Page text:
It was quite pretty, the restaurant, sitting at the mouth of Apalachicola Bay. Our waitress was young, probably recently out of high school, and reminded me of girls during my high school years in Willits in the late 1980’s, right down to the acid-washed jeans and extreme hair feathering. Pop told her we wanted to get somma them there ersters they’re so famous for, and mentioned I’d never had them before. “You ain’t never had ersters before?!” “Nope.” (Pop,) “He’s visiting from California…” “Oh! You’re from Californ?! I ain’t never been to Californ before! I’s born here in Apalach, I ain’t never been anywhere outside a here.” And off she went to bring ersters, her exceptionally thin acid washed self whisping through the cigarette smoke to the kitchen.

I was not terribly adventurous. I had one. One oyster. And it was deep fried, so quite tolerable, but not enticing enough to make me want a second. I liked the beer-battered fried gator nuggets better.

One of the other local food favorites that worked great for me was peanuts. I swear, everywhere you go in Mississippi, Georgia, Alabama, Florida… Peanuts. Roadside stands, even gas stations, would have giant cast iron cauldrons where they were boiling fresh peanuts. My favorite was a stand in Alabama called ‘Bama Nut, but I have a juvenile sense of humor so that’s probably why I liked it best. You gotta get ’em hot, and pop ’em out of the shell like edamame. (You know you’re from California when edamame is a better point of reference than boiled peanuts.) The best ones put a bit of cayenne in the boiling saltwater. Pop enthusiastically wanted me to try boiling peanuts myself back at home, so he mailed one of those yellow padded envelopes to me, filled with fresh peanuts loose in the pouch. When I returned home it was several days before I could get to the post office to pick up the package. The post office reeked when I walked into it. The whole place. The guy brings me this damp, moldy yellow envelope that is quite obviously the source of the entire building’s stench.

I did not boil peanuts back at home.

Our tour of the region continues with a drive through Tate’s Hell, with a detailed story of how it earned it’s name. Something about a guy lost in the forest for years, or something. It’s easy to find on Wikipedia if you’re curious. The road through The Apalach was long and straight. Exceptionally wide, too, as it’s one of the hurricane escape routes. It’s weird to be someplace so rural, so remote, surrounded by dense forest, and here you are driving along, a solitary car on a ten lane highway. We passed through the entirety of Hell without seeing another soul.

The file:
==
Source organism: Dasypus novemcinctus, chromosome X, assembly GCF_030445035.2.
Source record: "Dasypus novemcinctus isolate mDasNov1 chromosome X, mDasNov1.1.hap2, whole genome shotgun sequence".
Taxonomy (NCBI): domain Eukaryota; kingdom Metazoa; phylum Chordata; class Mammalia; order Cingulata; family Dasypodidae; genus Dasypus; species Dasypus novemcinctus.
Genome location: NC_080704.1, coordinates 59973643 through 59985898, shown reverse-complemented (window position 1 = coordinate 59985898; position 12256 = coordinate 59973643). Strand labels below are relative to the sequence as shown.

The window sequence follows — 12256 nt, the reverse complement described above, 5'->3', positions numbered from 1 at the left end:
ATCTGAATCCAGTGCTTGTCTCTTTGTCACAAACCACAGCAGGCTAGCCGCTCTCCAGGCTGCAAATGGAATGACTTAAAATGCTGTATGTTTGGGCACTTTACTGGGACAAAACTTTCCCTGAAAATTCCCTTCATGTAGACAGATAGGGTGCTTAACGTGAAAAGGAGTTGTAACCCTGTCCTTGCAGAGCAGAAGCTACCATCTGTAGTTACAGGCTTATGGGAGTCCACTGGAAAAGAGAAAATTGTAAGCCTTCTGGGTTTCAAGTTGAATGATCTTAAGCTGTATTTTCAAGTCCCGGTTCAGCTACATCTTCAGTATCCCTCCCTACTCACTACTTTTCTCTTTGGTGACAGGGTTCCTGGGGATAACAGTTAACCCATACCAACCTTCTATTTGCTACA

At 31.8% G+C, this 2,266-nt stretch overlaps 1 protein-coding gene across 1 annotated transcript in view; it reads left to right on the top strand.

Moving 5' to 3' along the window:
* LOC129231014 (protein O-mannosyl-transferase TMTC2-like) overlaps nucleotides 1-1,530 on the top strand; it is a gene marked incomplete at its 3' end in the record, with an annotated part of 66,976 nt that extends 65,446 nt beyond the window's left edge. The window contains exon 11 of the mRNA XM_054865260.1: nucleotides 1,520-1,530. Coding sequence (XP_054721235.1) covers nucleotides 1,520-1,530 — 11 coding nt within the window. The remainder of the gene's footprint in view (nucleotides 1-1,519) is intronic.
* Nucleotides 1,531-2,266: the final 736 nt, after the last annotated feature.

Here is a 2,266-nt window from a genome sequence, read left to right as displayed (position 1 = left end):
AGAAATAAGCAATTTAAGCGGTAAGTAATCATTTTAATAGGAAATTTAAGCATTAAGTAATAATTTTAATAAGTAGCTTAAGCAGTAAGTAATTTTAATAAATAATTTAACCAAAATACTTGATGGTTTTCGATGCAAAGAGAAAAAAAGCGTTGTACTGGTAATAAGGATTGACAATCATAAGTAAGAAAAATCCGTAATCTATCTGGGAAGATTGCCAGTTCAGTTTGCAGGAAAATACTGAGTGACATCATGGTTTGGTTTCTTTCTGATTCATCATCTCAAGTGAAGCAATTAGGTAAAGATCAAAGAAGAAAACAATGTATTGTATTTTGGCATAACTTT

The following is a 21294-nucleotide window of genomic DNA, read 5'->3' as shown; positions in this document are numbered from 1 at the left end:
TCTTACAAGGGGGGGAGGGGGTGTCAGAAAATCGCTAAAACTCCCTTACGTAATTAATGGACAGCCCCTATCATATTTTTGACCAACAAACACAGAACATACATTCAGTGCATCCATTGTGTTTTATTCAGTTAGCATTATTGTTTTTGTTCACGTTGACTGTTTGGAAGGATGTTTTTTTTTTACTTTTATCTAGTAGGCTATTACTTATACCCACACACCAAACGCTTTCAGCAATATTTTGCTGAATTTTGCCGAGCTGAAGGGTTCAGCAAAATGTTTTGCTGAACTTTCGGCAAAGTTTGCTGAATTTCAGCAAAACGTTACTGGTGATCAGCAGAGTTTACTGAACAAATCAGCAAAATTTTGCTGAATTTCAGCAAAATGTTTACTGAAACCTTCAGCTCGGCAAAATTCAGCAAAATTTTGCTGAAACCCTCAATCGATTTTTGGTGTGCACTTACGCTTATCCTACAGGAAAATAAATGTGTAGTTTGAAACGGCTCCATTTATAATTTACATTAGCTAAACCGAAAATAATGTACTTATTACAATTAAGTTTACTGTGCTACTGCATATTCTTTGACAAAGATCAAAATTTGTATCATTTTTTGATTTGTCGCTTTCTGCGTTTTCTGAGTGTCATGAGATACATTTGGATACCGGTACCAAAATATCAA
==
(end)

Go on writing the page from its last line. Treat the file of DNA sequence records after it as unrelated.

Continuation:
Coming to the north end of the forested area, we passed an enticing sign for a restaurant. In the dense, close darkness of the woods, a dirt road led off into the shadows. Nailed to a cypress at the marshy edge of the road was a cardboard sign with a single hand-painted word: “food →.”

We didn’t stop there. Instead, we ate at a greasy corner deli/gas station that Pop favored, perhaps because it was called Goff’s, and it was on Goff Street, but more likely because of all the fried things. This tiny town whose name I forget was hot and sunny, and it appeared the attempt to pave it had been a single try many many years earlier. The deli counter was huge, with many offerings that, frankly, scared me. No cotto salame here. No salami of any sort. Just varying themes of grease and body parts, but mostly grease. Squirrel and ‘possum and raccoon were options. Pop got a quart size styrofoam vat (quart was the “small” option) of pepper-pickled chicken hearts, and a quart of fried ones. I found seeming safety in the broccoli and cheese, and got my own styrofoam quart of that. When I popped the lid in the truck, things had settled. I poured the oil off the top, which reduced the volume by about a third, then did my best to pick out the bites I thought I might tolerate.

The now four-day road trip portion of our reunion was nearing a close. After days of driving through, seeing, and eating in eight different states, we were finally approaching Pop’s county. At last, I’d get to see his property and meet his wife. There were three more days of visiting to go, and still so much more to look forward to!


Embracing Pop

One day in late 2003, I came home to a phone message. The voice on the other end had that familiar slow, deliberate Southern drawl that I immediately recognized from a single phone call over twenty years prior. “Ahm loookin’ fowah Zayan Caaayannon Gaowf. Ah think this heyah is heyis nuumba. Ahm his daayad.”

After a lifetime of having virtually no contact with Pop, having a message from him out of the blue one day was the last thing I would’ve expected. Pop’s voice was immediately recognizable to me. I had heard it only once before that I could remember, over twenty years prior, but it was distinctive and memorable. A little more gravelly and less genteel than the “high Southern” of, say, Charleston, but not too dissimilar to my own ear. I knew Pop likely lived somewhere in the Florida Panhandle. It’s where he was born and raised, and had lived the last time I’d spoken to him when I was ten, and indeed he did still live there. More or less in his hometown, in fact.